Chef Tackles Food Allergies
Food allergies affect about 12 million people in this country, and nearly 30 percent of Americans suffer from food intolerances. Seattle-based chef Jess Thomson (left) is one of those people. The award-winning cookbook author recently discovered her sensitivity to gluten, eggs, soy and certain types of vegetables just before her latest cookbook, Top Pot Hand-Forged Doughnuts, was published in September.
"I have lupus, which is an auto-immune disease where your body fights itself," Thomson says. "Though my disease has been well-managed with Western meds, since I'm on immunosuppressants, my body is open to other diseases, so I got started on this path to find a different way to manage it."
In August, Thomson went on an elimination diet, and has been working with a naturopath to learn how to eat and cook in new ways.
SecondAct recently spoke with Thomson about her dietary discoveries and the challenges of managing food intolerances. Here's what she had to say.
SA: Before we get into the foods you can't have, what are some of the good discoveries you've made since your diagnosis?
JT: I will say that it's been really interesting, from a food writing perspective, to find out what things I need to eat, what things I just want to eat, and what things I should be open to cooking with. I had never cooked with coconut oil before, and it turns out that unrefined coconut oil is one of the tastiest things ever. It's been really neat to find all these ingredients and to sort of play with them.
One of the big challenges is breakfast since eggs and flour are in a lot of things. I didn't eat oatmeal before, but I've discovered steel-cut oats, and I just love eating them now. I also now use kale and other greens to make sauces and pestos, and that's also been fun. With grain substitutes, I'd cooked quinoa before, but I had never used much millet, and that was a good discovery. I like to make it into almost a polenta, I overcook it and stir in butter and cheese. It tastes delicious.
SA: What do you miss most?
JT: I miss really good bread, and I miss being able to go to other people's houses and have them feed me. The biggest problem I've found is soy. Many gluten-free breads have soy in them. It's so easy to avoid soy sauce and tofu, but soy lecithin is in many products.
SA: Was it harder at the beginning of your journey, or is it harder for you now?
JT: First, it got a lot harder, and then it got a lot easier. The first month was really, really hard. Part of it was physical, because I did the elimination diet. During that time, I went off of coffee and sugar. There was the initial coffee shock, but then 10 days later it was sugar shock and three days of hell. Then it was the mental ramifications of being that person who no longer eats everything. It's still difficult to get used to seeing myself as someone who has eating limitations because that's never been my identity. It's a different way of living.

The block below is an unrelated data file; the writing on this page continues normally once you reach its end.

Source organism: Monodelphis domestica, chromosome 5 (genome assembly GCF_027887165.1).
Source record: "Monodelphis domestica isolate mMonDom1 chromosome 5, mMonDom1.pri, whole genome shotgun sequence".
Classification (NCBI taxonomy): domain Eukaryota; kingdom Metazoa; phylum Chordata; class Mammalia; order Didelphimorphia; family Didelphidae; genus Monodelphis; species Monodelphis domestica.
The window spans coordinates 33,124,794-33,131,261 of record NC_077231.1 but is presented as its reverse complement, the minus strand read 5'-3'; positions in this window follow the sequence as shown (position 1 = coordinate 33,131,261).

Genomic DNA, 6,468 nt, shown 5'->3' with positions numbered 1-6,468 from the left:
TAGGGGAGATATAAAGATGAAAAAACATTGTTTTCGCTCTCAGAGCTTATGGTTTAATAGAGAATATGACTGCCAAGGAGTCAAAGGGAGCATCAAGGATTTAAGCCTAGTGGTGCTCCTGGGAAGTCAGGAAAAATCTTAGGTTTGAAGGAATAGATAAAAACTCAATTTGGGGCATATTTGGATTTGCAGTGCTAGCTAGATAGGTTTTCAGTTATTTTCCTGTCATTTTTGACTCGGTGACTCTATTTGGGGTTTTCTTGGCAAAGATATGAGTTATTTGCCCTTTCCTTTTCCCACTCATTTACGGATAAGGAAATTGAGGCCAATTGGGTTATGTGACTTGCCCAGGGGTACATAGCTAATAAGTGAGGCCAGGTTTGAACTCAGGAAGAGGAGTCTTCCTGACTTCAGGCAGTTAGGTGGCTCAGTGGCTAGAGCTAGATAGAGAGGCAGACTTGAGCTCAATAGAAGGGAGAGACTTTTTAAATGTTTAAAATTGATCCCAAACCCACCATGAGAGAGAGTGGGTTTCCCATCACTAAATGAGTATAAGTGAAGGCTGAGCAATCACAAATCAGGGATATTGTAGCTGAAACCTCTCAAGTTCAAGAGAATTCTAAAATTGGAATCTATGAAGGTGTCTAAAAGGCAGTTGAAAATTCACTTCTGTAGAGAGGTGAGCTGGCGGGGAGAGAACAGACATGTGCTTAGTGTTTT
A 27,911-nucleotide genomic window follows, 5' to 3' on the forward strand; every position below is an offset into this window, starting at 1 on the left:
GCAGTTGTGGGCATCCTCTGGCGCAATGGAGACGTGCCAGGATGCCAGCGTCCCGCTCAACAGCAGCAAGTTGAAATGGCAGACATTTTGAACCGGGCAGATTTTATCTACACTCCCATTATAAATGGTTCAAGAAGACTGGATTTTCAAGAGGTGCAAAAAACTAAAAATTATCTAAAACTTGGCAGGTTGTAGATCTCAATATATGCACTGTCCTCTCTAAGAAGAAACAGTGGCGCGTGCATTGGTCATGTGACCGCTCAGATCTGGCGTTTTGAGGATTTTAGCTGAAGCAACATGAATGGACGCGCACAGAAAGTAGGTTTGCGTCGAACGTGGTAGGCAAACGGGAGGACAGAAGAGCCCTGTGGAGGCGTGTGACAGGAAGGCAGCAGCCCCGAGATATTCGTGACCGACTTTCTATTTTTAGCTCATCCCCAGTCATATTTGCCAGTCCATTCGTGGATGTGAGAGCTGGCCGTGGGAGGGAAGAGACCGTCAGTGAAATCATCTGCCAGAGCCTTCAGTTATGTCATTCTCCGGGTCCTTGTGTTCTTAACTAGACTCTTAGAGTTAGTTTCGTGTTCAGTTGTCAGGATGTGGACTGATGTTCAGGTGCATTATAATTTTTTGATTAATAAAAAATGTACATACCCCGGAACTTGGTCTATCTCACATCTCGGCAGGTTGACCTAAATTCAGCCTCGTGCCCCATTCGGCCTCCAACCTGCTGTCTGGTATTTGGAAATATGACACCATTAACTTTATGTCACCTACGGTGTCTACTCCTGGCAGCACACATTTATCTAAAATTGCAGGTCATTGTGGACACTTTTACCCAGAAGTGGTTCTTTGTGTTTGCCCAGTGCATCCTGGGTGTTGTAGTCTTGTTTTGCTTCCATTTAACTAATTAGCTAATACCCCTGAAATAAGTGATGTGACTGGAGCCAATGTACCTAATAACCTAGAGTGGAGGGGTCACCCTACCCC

SA: Have you had to rethink your own image? Have you had to start new habits?
JT: In the morning, there's a place I [used to] sit to have a cup of coffee, and for a while, I had to sit there and have a cup of ginger tea. But it just wasn't doing it for me. I didn't realize I was so attached to an image of myself as someone who would eat anything. It makes me feel like I'm a high-maintenance brat. It's not my fault, but it's not easy for other people.
SA: What's the new image you have of yourself?
JT: In general, I sort of feel like I'm procrastinating, trying to figure out my new eating for someone who has restrictions, and it's something I need to do. I'm still new to that. I'm still trying to figure it out. It's going to be a process, and I'm okay with that."
SA: Are there any other positive things that have come with your dietary changes?
JT: Since I went off sugar, and now that I've re-introduced it, I am super sensitive. A lot of yogurts I used to eat are too sweet for me, and I'm not [putting] sugar in my coffee. I can taste more flavors, and my palate has opened up. I suddenly also can drink brown liquor. Because I had such a sweet tooth, now there are some bitter flavors that are suddenly very accessible to me. Cauliflower tastes super sweet, and sweet potatoes taste like candy to me. Because I'm eating less sugar, natural sugars take a much broader taste, and that's been very cool. My energy is much more even -- I used to have this afternoon crash."
SA: What's your advice for someone who's newly diagnosed with allergies or intolerances?
JT: I think it's important to go for it whole-heartedly and be positive because if you cheat, you're cheating yourself out of any potential benefit. And if you have to deal with something in your life that makes you sick, you already have extra energy devoted to it. You treat it as a decision like buying a pair of shoes. You don't hem and haw -- you buy the shoes, and you devote yourself to the new diet.
Also, start small. One idea would be to start with one new food a week and try to get to know something about it. Instead of saying 'I'm going to learn everything about gluten-free grains,' pick one. Try polenta or quinoa or millet. Try one of those things and see if you like it and try it a few different ways. Don't trick yourself into thinking you have to change yourself in 24 hours -- that's not going to happen.
Read more: Food Allergies Spark New Careers